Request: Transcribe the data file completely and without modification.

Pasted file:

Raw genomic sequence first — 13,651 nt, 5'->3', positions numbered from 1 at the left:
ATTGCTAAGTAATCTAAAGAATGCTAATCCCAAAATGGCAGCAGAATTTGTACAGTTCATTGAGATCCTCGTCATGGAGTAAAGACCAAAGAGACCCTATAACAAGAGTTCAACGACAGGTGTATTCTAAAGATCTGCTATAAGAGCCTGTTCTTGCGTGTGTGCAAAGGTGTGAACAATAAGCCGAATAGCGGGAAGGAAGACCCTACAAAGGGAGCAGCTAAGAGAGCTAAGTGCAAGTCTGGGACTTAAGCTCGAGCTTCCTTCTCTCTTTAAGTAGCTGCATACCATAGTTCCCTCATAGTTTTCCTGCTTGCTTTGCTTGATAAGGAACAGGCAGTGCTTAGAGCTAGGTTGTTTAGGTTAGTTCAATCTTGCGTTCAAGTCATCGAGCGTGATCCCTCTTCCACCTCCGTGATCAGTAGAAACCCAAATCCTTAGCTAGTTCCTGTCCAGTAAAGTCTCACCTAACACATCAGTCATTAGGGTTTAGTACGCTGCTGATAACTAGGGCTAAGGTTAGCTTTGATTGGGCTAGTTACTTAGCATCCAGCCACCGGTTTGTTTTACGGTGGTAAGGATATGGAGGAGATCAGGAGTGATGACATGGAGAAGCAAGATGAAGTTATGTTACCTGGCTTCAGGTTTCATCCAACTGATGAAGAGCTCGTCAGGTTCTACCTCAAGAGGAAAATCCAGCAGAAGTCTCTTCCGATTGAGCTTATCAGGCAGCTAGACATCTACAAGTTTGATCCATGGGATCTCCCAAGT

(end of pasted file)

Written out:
Raw genomic sequence first — 13,651 nt, 5'->3', positions numbered from 1 at the left:
ATTGCTAAGTAATCTAAAGAATGCTAATCCCAAAATGGCAGCAGAATTTGTACAGTTCATTGAGATCCTCGTCATGGAGTAAAGACCAAAGAGACCCTATAACAAGAGTTCAACGACAGGTGTATTCTAAAGATCTGCTATAAGAGCCTGTTCTTGCGTGTGTGCAAAGGTGTGAACAATAAGCCGAATAGCGGGAAGGAAGACCCTACAAAGGGAGCAGCTAAGAGAGCTAAGTGCAAGTCTGGGACTTAAGCTCGAGCTTCCTTCTCTCTTTAAGTAGCTGCATACCATAGTTCCCTCATAGTTTTCCTGCTTGCTTTGCTTGATAAGGAACAGGCAGTGCTTAGAGCTAGGTTGTTTAGGTTAGTTCAATCTTGCGTTCAAGTCATCGAGCGTGATCCCTCTTCCACCTCCGTGATCAGTAGAAACCCAAATCCTTAGCTAGTTCCTGTCCAGTAAAGTCTCACCTAACACATCAGTCATTAGGGTTTAGTACGCTGCTGATAACTAGGGCTAAGGTTAGCTTTGATTGGGCTAGTTACTTAGCATCCAGCCACCGGTTTGTTTTACGGTGGTAAGGATATGGAGGAGATCAGGAGTGATGACATGGAGAAGCAAGATGAAGTTATGTTACCTGGCTTCAGGTTTCATCCAACTGATGAAGAGCTCGTCAGGTTCTACCTCAAGAGGAAAATCCAGCAGAAGTCTCTTCCGATTGAGCTTATCAGGCAGCTAGACATCTACAAGTTTGATCCATGGGATCTCCCAAGT